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S., Tripathi, I. P. and Tiwari, H. L., “Effect of Lead on the Environment,” International Journal of Emerging Research in Management and Technology, 2(6), 1-5, June 2013.

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Article

Statistical Investigation of the Spatial and Seasonal Variations of Heavy Metal Contents of Groundwater Sources in Ayedaade Area, Southwestern, Nigeria

1Institute of Ecology and Environmental Studies, Obafemi Awolowo University, Ile-Ife, Nigeria

2Department of Zoology, Faculty of Science, Obafemi Awolowo University, Ile-Ife, Nigeria


Journal of Environment Pollution and Human Health. 2019, Vol. 7 No. 2, 100-106
DOI: 10.12691/jephh-7-2-5
Copyright © 2019 Science and Education Publishing

Cite this paper:
Abidemi O. Omopariola, Funso I. Adeniyi. Statistical Investigation of the Spatial and Seasonal Variations of Heavy Metal Contents of Groundwater Sources in Ayedaade Area, Southwestern, Nigeria. Journal of Environment Pollution and Human Health. 2019; 7(2):100-106. doi: 10.12691/jephh-7-2-5.

Correspondence to: Abidemi  O. Omopariola, Institute of Ecology and Environmental Studies, Obafemi Awolowo University, Ile-Ife, Nigeria. Email: abidemiomopariola@gmail.com

Abstract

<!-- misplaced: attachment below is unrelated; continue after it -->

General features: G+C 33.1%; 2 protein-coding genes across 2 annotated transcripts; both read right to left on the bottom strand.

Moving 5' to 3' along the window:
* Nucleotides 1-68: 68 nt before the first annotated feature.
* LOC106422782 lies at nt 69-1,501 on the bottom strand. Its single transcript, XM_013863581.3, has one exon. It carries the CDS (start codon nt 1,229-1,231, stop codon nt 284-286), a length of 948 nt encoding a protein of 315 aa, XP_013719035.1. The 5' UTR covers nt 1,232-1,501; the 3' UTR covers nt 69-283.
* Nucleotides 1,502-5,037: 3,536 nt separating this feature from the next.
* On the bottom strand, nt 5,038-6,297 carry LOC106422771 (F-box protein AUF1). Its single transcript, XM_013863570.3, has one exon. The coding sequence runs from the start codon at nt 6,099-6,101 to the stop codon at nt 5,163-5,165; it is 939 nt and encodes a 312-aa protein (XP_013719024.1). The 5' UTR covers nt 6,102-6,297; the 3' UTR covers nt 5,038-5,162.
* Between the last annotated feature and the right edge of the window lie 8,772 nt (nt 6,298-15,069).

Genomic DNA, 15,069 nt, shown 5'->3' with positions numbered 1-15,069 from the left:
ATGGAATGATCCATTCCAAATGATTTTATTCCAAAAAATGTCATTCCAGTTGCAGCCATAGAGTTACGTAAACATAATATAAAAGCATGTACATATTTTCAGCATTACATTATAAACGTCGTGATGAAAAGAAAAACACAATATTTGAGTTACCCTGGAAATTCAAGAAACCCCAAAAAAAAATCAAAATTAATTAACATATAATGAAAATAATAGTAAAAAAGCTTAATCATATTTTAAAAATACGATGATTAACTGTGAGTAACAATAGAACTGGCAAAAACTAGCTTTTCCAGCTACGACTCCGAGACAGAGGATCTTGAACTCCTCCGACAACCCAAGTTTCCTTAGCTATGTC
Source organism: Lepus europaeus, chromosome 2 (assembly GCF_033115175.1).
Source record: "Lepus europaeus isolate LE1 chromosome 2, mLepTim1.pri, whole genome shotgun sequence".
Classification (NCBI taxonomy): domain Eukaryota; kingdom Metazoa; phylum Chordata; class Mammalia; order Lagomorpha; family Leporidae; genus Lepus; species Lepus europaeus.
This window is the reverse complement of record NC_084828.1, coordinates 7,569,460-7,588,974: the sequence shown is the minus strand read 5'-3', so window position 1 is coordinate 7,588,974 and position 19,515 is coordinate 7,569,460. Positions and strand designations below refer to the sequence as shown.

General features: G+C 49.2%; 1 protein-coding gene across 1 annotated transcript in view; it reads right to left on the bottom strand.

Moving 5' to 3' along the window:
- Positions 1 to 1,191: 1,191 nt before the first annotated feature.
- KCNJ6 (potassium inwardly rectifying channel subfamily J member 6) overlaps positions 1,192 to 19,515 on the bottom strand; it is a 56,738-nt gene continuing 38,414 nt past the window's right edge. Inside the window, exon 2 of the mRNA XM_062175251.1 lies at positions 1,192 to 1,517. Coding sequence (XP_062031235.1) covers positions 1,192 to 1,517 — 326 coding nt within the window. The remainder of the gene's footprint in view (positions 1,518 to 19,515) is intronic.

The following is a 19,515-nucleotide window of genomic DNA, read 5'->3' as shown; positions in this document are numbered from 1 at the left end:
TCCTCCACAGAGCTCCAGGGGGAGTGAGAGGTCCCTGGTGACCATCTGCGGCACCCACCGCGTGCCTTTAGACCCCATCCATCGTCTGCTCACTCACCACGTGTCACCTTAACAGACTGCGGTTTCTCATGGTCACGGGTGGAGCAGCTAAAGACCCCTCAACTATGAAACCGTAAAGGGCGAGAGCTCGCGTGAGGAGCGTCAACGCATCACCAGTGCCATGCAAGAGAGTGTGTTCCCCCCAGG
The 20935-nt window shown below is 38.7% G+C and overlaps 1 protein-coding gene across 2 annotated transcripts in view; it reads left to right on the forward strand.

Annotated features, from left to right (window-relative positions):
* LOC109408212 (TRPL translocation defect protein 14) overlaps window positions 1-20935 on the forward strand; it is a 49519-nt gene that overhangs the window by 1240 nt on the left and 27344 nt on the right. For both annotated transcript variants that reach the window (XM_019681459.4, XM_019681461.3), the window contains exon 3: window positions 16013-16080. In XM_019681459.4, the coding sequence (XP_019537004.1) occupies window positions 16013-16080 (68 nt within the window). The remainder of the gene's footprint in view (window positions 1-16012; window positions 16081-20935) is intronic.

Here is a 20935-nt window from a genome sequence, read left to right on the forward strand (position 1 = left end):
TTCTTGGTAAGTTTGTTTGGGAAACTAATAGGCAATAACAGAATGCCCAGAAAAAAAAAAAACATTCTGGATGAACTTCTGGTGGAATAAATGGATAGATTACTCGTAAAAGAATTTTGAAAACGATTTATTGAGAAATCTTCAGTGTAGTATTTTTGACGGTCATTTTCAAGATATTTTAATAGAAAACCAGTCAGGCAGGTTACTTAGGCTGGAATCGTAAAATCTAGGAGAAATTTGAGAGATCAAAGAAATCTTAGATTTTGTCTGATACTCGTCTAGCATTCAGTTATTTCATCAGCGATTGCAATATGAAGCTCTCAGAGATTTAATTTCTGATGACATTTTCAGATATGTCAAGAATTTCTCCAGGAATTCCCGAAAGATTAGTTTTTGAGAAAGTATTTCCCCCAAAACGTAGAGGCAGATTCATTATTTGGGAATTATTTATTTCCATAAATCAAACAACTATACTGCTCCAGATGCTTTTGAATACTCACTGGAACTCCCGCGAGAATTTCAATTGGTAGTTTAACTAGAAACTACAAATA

This study assessed the spatial and seasonal variations in heavy metal concentrations of groundwater sources of Ayedaade LGA. It also assessed the suitability of the investigated groundwater sources for domestic use and compared the water quality with the minimum standard of drinking water provided by the World Health Organization (WHO). Twenty-five sampling stations were established covering the three bedrock types (migmatite gneiss, biotite and undifferentiated schist) identified in the three major towns of the study area. A total of a hundred and fifty (150) water samples were collected from the stations at three monthly intervals over the period of study, and analyzed for cadmium, chromium, iron, lead, nickel, and zinc using Atomic Absorption Spectrophotometric method. The results showed that approximately 60% of the water samples could be classified as soft-moderately hard fresh water type, occurring within the range of Bromothymol Blue indicator (pH 6.0 – 7.6). The result showed that all metals investigated for were present in the water samples. None of the samples analyzed had Zn concentration above the permissible limit, while Fe concentration was above the permissible limit for drinking water by WHO in 82% of the samples. Chromium, Ni, Cd, and Pb exceeded the limit for potable water in 99.7, 91.3, 90.0 and 42.0% respectively of the samples investigated. The study concluded that the water quality fell below minimum standard of drinking water provided by WHO and hence unfit for drinking.

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